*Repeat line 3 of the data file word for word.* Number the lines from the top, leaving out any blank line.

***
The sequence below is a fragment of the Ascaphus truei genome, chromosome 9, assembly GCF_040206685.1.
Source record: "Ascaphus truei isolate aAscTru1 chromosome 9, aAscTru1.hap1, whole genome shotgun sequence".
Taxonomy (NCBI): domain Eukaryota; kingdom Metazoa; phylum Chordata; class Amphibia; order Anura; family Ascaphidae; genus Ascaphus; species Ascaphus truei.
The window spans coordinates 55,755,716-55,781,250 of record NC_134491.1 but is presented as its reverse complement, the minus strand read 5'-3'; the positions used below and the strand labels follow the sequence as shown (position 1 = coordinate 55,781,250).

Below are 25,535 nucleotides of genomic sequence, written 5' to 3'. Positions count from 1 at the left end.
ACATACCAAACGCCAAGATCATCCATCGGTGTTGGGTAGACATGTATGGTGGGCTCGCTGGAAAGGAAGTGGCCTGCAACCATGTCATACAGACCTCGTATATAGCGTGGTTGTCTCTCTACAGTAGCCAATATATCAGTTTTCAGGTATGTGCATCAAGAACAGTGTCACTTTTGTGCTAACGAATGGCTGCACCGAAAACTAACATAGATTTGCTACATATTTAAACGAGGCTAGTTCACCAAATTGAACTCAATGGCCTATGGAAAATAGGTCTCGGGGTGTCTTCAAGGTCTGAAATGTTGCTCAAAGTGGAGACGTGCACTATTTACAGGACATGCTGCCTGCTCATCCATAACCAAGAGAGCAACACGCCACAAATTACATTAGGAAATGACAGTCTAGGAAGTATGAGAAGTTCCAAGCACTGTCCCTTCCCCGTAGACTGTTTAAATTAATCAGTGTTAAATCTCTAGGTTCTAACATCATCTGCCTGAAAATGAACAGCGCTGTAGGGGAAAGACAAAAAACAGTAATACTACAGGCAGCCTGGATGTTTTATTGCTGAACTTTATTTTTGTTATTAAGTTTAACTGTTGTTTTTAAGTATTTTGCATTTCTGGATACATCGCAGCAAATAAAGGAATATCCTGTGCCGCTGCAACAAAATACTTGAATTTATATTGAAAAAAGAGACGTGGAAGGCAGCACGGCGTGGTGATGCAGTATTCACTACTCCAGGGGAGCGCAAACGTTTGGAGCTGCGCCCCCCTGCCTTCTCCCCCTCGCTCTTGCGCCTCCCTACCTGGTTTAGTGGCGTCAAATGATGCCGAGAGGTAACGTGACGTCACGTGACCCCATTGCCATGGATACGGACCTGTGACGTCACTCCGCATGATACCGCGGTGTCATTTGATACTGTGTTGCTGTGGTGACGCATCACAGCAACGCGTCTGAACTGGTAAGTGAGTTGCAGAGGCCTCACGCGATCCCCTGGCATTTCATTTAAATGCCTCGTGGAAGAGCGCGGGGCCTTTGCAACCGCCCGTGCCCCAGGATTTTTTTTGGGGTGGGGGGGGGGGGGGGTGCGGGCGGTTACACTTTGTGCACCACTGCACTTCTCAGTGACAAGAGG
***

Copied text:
Taxonomy (NCBI): domain Eukaryota; kingdom Metazoa; phylum Chordata; class Amphibia; order Anura; family Ascaphidae; genus Ascaphus; species Ascaphus truei.